Home > Product list > Cu
Product list


Copper, including Technical Data, Safety Data and its High Purity propertiesresearch, applications and other useful facts are discussed below. Scientific facts such as the atomic structure,ionization energyabundance on Earthconductivity and thermal properties are included. 

Copper is a soft, reddish metal. Due to its high electrical conductivity, large amounts of copper are used by the electrical industry for wire. Of all pure metals, only silver has a higher electrical conductivity. Copper is also resistant to corrosion caused by moisture, making it a widely used material in pipes, coins, and jewelery. Copper is often too soft for its applications, so it is incorporated in numerous alloys. For example, brass is acopper-zinc alloy, and bronze is a copper-tin alloy. Copper sulfate (CuSO 4·H2O), also known as blue vitrol, is the most well-known copper compound. It is used as an agricultural poison, an algicide, and as a pigment for inks. Cuprous chloride (CuCl) is a powder used to absorb carbon dioxide (CO2). Copper cyanide (CuCN) is often used in electroplating applications. Copper is available as metal and compounds with purities from 99% to 99.9999% (ACS grade to ultra-high purity); metals in the form of foil, sputtering target, and rod, and compounds as submicron and nanopowder. The origin of the word copper comes from the Latin word ‘cuprium‘ which translates as "metal of Cyprus". Cyprus, a Mediterranean island, was known as an ancient source of mined copper. 

Copper facts, including appearance, CAS #, and molecular formula and safety data, research and properties are available for many specific states, forms and shapes on the product pages listed to the left. Elemental or metallic forms include pellets, rod, wire and granules for evaporation source material purposes.Nanoparticles and nanopowdersprovide ultra high surface area which nanotechnology research and recent experiments demonstrate function to create new and unique properties and benefits. 

Oxides are available in forms including powders and dense pellets for such uses as optical coating and thin film applications. Oxides tend to be insoluble. Fluorides are another insoluble form for uses in which oxygen is undesirable such as metallurgy, chemical and physical vapor deposition and in some optical coatings. Copper is available in soluble forms including chlorides, nitrates and acetates. These compounds are also manufactured as solutions at specified stoichiometries. 

Copper is a Block D, Group 11, Period 4 element. The number of electrons in each of Copper‘s shells is 2, 8, 18, 1 and its electronic configuration is [Ar] 3d10 4s1. In its elemental form copper‘s CAS number is 7440-50-8. The copper atom has a radius of 127.8 .pm and it‘s Van der Waals radius is Copper is an essential trace element in animals and plants, but in excess copper is toxic. 

All elemental metals, compounds and solutions may be synthesized in ultra high purity (e.g. 99.999%) for laboratory standards, advanced electronic, thin fillm deposition using sputtering targets andevaporation materials, metallurgy and optical materials and other high technology applications. Information is provided for stable (non-radioactive) isotopesOrgano-Metallic Copper compounds are soluble in organic or non-aqueous solvents. SeeAnalytical Services for information on available certified chemical and physical analysis techniques including MS-ICP, X-Ray Diffraction, PSD and Surface Area (BET) analysis.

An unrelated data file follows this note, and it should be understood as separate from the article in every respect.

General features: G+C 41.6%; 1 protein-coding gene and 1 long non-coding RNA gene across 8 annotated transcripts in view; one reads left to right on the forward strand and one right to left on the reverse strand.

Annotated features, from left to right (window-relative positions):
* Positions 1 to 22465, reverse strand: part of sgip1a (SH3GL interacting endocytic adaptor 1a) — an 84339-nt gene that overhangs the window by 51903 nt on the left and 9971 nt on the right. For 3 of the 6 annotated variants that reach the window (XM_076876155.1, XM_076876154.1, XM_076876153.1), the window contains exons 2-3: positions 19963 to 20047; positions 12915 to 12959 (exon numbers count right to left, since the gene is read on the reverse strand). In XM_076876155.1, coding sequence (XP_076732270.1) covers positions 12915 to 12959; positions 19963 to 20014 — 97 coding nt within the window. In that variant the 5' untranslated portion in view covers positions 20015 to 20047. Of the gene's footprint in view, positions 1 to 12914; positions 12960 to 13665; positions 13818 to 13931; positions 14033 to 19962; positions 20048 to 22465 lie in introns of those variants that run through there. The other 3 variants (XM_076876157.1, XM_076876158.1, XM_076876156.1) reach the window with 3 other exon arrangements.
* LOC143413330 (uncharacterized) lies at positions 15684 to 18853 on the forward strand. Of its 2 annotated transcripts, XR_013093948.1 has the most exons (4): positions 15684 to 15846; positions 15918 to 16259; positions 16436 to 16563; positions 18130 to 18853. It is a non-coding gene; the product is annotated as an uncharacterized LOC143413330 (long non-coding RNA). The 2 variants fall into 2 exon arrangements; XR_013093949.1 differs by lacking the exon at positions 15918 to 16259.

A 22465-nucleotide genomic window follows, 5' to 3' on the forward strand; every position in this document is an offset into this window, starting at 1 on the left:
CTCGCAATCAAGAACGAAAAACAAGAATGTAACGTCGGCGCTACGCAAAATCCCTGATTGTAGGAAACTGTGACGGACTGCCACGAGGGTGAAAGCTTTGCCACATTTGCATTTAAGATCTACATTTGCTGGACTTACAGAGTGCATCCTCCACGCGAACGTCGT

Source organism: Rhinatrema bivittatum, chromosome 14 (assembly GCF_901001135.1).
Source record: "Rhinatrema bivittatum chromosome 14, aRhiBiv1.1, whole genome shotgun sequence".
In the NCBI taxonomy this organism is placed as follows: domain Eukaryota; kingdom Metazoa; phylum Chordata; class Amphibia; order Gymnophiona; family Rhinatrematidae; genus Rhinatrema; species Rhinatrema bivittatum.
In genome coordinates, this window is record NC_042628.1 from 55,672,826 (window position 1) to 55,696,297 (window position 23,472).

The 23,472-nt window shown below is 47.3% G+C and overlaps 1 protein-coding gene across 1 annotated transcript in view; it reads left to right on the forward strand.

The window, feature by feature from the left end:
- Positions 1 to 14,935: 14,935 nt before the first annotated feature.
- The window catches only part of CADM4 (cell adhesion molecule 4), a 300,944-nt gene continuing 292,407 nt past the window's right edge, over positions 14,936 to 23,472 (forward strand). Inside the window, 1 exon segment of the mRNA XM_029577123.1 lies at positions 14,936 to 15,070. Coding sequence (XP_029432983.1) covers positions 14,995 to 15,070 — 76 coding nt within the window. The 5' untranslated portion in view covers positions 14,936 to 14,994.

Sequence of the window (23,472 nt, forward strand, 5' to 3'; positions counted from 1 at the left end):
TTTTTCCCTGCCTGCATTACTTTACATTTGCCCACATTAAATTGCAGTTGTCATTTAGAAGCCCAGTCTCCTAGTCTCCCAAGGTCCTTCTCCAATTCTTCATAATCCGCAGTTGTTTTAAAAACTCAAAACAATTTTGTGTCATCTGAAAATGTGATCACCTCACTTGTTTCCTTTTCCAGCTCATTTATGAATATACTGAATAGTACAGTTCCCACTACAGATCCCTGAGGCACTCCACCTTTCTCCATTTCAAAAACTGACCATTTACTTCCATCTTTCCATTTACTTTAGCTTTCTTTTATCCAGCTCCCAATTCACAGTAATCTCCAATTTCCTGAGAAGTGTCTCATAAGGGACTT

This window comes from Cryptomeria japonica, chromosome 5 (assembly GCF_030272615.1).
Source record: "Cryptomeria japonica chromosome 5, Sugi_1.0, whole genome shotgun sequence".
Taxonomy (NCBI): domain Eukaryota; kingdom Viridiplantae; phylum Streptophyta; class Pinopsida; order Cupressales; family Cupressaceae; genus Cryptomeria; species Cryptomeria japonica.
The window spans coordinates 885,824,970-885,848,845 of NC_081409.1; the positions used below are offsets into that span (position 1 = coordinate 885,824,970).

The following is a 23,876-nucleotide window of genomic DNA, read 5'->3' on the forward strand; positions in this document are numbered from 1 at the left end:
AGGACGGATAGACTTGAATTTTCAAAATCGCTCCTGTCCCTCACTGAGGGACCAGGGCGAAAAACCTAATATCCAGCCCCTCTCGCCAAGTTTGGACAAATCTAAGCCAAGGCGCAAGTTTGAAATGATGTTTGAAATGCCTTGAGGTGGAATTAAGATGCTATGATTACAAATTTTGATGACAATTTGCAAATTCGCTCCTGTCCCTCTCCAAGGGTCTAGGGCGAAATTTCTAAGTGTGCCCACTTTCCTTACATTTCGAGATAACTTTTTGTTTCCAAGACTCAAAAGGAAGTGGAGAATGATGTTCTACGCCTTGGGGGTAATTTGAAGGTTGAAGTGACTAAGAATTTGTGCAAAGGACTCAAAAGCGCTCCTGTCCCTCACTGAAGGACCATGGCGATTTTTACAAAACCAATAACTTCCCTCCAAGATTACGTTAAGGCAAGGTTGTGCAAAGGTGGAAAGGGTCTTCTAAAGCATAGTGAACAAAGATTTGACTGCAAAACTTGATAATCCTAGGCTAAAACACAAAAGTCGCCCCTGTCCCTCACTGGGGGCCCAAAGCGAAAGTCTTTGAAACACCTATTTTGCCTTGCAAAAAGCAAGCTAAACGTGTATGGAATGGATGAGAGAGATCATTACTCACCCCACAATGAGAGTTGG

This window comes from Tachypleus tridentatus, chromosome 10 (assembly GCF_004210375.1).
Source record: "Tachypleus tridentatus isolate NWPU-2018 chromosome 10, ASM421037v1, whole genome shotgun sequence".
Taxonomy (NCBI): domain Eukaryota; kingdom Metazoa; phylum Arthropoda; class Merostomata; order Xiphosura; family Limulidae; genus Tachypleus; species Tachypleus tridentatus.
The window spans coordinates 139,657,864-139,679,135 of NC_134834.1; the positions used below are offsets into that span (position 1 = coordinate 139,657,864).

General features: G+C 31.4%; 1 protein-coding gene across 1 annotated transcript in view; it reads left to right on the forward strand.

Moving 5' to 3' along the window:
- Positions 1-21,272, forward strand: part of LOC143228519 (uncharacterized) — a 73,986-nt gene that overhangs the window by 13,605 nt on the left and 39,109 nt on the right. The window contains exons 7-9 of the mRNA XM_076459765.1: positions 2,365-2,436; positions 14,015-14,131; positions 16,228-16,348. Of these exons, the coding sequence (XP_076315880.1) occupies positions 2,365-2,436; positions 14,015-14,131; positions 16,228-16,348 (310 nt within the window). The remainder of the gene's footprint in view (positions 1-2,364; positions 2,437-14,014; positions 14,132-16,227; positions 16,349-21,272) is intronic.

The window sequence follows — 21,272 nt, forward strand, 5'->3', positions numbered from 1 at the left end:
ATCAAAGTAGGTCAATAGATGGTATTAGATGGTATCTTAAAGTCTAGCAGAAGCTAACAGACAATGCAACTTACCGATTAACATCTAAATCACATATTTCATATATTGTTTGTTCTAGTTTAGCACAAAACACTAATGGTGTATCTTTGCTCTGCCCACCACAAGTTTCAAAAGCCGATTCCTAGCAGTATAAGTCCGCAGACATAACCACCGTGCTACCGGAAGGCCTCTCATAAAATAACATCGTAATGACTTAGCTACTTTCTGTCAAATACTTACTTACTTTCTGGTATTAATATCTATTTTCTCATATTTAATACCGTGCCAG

Copper was first discovered by Early Man and is is found both as native copper and in minerals such as chalcopyrite, chalcocite, azurite, malachite, and cuprite.

Abundance. The following table shows the abundance of copper and each of its naturally occurringisotopes on Earth along with the atomic mass for each isotope.
Isotope Atomic Mass % Abundance on Earth
Cu-63 62.929601 69.17
Cu-65 64.927794 30.83

The following table shows the abundance of Copper present in the human body and in the universe scaled to parts per billion (ppb) by weight and by atom:
  Typical Human Body Universe
by Weight 1000 ppb 60 ppb
by Atom 99 ppb 1 ppb

Safety Data and Biological Role. The safety data for copper metalnanoparticles and its compounds can vary widely depending on the form. For potential hazard information, toxicity, and road, sea and air transportation limitations, such as DOT Hazard Class, DOT Number, EU Number, NFPA Health rating and RTECS Class, please see the specific material or compound referenced in the left margin. Coppercompounds have an essential biological role in all life, and are a key components of redox enzymes and hemocyanin. 

Ionization Energy. The ionization energy for copper (the least required energy to release a single electron from the atom in it‘s ground state in the gas phase) is stated in the following table:
1st Ionization Energy 745.49 kJ mol-1
2nd Ionization Energy 1957.93 kJ mol-1
3rd Ionization Energy 3554.64 kJ mol-1

Conductivity. As to copper‘s electrical and thermal conductivity, the electrical conductivity measured as to electrical resistivity @ 20 ?C is 1.67 μΩcm and its electronegativities (or its ability to draw electrons relative to other elements) is 1.9. The thermal conductivity of copper is 401 W m-1 K-1. 

Thermal Properties. The melting point and boiling point for copper are stated below. The following chart sets forth the heat of fusion, heat of vaporization and heat of atomization.
Heat of Fusion 13 kJ mol-1
Heat of Vaporization 306.7 kJ mol-1
Heat of Atomization 337.15b kJ mol-1

Formula Atomic Number Molecular Weight Electronegativity (Pauling) Density Melting Point Boiling Point Vanderwaals radius Ionic radius Energy of first ionization
Cu 29 63.546 g.mol -1 1.9 8.9 at 20 °C 1083 °C 2595 °C nm 0.096 nm (+1) ; 0.069 nm (+3) 745.49 kJ.mol-1